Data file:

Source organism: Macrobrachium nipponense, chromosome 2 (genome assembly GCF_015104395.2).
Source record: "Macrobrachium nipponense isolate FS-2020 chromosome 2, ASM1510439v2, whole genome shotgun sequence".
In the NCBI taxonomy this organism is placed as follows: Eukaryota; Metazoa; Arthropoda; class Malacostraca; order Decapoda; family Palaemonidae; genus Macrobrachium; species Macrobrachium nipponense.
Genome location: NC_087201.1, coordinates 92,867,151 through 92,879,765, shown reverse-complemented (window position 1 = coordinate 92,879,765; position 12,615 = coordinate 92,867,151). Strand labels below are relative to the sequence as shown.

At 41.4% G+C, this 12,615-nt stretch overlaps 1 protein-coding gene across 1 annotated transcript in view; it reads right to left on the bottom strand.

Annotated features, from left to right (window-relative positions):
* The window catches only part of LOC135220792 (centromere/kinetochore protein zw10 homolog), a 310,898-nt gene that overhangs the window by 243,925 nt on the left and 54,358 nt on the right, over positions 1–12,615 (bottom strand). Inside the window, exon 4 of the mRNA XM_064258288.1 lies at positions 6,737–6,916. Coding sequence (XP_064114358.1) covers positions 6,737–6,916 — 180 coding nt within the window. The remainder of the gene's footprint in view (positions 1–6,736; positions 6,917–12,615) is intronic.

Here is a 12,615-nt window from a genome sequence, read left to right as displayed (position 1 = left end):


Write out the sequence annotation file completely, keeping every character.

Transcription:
Source organism: Macrobrachium nipponense, chromosome 2 (genome assembly GCF_015104395.2).
Source record: "Macrobrachium nipponense isolate FS-2020 chromosome 2, ASM1510439v2, whole genome shotgun sequence".
In the NCBI taxonomy this organism is placed as follows: Eukaryota; Metazoa; Arthropoda; class Malacostraca; order Decapoda; family Palaemonidae; genus Macrobrachium; species Macrobrachium nipponense.
Genome location: NC_087201.1, coordinates 92,867,151 through 92,879,765, shown reverse-complemented (window position 1 = coordinate 92,879,765; position 12,615 = coordinate 92,867,151). Strand labels below are relative to the sequence as shown.

At 41.4% G+C, this 12,615-nt stretch overlaps 1 protein-coding gene across 1 annotated transcript in view; it reads right to left on the bottom strand.

Annotated features, from left to right (window-relative positions):
* The window catches only part of LOC135220792 (centromere/kinetochore protein zw10 homolog), a 310,898-nt gene that overhangs the window by 243,925 nt on the left and 54,358 nt on the right, over positions 1–12,615 (bottom strand). Inside the window, exon 4 of the mRNA XM_064258288.1 lies at positions 6,737–6,916. Coding sequence (XP_064114358.1) covers positions 6,737–6,916 — 180 coding nt within the window. The remainder of the gene's footprint in view (positions 1–6,736; positions 6,917–12,615) is intronic.

Here is a 12,615-nt window from a genome sequence, read left to right as displayed (position 1 = left end):